Out of Africa
Two local restaurants transport the sights, smells and flavors of Africa to the Crescent City
Poppy Tooker has spent her life devoted to the cultural essence that food brings to Louisiana, a topic she explores weekly on her NPR-affiliated radio show, Louisiana Eats! From farmers markets to the homes and restaurants where our culinary traditions are revered and renewed, Poppy lends the voice of an insider to interested readers everywhere.
If you’ve caught a spicy, exotic scent wafting in New Orleans’ air, it could be a harbinger of a culinary trip to Africa. Today, it’s possible to explore the diverse flavors of that far away continent without ever leaving home.
Dakar NOLA’s Chef Serigne Mbaye’s story borders on mythical. Born in Harlem, as a child he endured almost 10 years of abuse and starvation at a Senegalese boarding school before returning to New York City for high school. Alone there, Mbaye worked two dishwashing jobs to survive before graduating with honors. In those restaurant kitchens he discovered a passion for food.
When he traveled back to Senegal to explore his culinary roots, a chance meeting on the return trip changed Mbaye’s life forever.
While waiting at the airport, he met Cliff Hall of New Orleans Fish House. After hearing Mbaye’s story, Hall insisted, “You have to come to New Orleans!” He facilitated a job for Mbaye at Commander’s Palace, where Mbaye rapidly rose to sous chef.
Mbaye marveled at the deep cultural similarities between Creole and Senegalese food.
“The dishes that you eat here, we also have in Africa,” he exclaimed. “We have an okra soup, soupoukandia, that’s much like gumbo. You have jambalaya and we eat jollof rice. Our puff-puffs are just like beignets.”
Determined to share those close cultural ties, Mbaye began hosting pop-up dinners, and fate intervened again.
“I had never seen African food paired with wine,” Effie Richardson remembered. “I was shocked by his skill, level of prep and intense work ethic. I saw the way his food brought joy.”
Taking a break from her pediatric dentistry practice, Richardson began working with Mbaye, and 14 months later, they opened Dakar NOLA on Magazine Street. There, guests experience Mbaye’s modern take on Senegalese cuisine expressed through a seven-course meal in an exquisite setting that celebrates West African culture.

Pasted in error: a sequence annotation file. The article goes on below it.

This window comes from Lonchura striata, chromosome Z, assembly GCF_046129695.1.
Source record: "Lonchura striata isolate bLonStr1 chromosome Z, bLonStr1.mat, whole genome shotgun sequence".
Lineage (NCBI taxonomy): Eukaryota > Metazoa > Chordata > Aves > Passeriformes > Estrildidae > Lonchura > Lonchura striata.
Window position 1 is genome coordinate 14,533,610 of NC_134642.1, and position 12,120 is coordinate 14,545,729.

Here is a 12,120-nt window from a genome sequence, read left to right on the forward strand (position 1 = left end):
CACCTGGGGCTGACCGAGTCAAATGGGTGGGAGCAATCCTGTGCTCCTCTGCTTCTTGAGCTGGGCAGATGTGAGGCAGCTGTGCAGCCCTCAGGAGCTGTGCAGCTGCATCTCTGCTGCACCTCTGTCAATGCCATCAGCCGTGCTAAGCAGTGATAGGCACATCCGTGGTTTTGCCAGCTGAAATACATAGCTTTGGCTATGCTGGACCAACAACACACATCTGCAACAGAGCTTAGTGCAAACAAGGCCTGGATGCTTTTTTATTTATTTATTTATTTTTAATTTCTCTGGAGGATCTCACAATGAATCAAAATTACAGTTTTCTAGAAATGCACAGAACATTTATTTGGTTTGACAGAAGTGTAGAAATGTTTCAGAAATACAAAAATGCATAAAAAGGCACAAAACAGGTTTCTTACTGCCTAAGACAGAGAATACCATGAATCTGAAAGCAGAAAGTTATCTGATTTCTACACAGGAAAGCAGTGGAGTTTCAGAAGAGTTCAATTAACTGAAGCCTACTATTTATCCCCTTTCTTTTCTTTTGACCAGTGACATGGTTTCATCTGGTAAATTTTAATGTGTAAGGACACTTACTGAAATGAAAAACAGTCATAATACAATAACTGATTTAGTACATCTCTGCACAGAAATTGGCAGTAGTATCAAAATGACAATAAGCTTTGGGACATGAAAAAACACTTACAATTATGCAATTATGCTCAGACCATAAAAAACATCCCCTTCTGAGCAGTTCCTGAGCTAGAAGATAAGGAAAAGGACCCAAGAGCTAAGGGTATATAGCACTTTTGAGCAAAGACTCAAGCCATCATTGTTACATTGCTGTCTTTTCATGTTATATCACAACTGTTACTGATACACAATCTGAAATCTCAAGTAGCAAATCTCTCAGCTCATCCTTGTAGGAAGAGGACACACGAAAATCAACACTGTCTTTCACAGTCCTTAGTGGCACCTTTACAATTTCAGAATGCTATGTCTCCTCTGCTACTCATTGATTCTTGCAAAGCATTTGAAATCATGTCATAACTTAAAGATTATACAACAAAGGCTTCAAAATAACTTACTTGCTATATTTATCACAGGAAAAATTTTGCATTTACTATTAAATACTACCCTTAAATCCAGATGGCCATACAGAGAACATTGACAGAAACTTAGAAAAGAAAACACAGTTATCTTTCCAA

Across town on Bayou Road, Prince Lobo and his family share another side of Africa’s culture. Prince’s mother, Ethiopian-born Dr. Biruk Alemayehu was a Southern University professor and father, Jaimito Lobo, worked in virology until Alemayehu called the family together at Christmas in 2018.
“No one is presenting Ethiopian food to New Orleans. If we don’t, who will?” she declared.
Despite having no previous restaurant experience, four months later, the family opened Addis NOLA in a tiny space on Broad Street. When the pandemic shutdown occurred, they resolved to quarantine together there, one of the city’s first to convert to takeout.
“We continued cooking, serving our food to hospital workers, fellow restaurateurs, anyone who made their way to our door,” Prince Lobo said. They made many fans in the process.
Today, those efforts are richly rewarded at Addis NOLA’s new home on Bayou Road. With almost twice the space, the restaurant features an authentic Gojobet, a thatched roof traditional dwelling outfitted with red velvet seats. There is a handwashing station in the dining room, as Ethiopian food is meant to be eaten entirely by hand with injera, a soft, spongy flatbread used as an edible utensil. A full cocktail bar includes specialty drinks like the Woo, a gin martini that features Tej, an ancient Ethiopian honey wine that Prince makes himself.
“This sparkling gold elixir was the original wine of the world. It’s like a delightful dessert wine with the strength of a bourbon,” Prince Lobo proclaimed.
Coffee culture is such a vital part of Ethiopia, people gather at least three times a day to share the rich, hot brew. The Addis NOLA experience now includes a traditional coffee ceremony with green coffee beans roasted onstage before passing through the dining room, scenting the air.
In 2020, when times were tough on Broad Street, Prince Lobo would spontaneously shout, “Addis NOLA! Wooooo!” You’ll hear that impromptu call now on Bayou Road. He explained, “The woo is an open declaration to the universe that our family is here to feed and nurture the people any way we can.”
With such authentic experiences now available, New Orleans’ African connection is stronger than ever. Take your tastebuds on a journey there soon.
Catch Poppy Tooker on her radio show, “Louisiana Eats!” Saturdays at 3 p.m. and Mondays at 8 p.m. on WWNO 89.9 FM.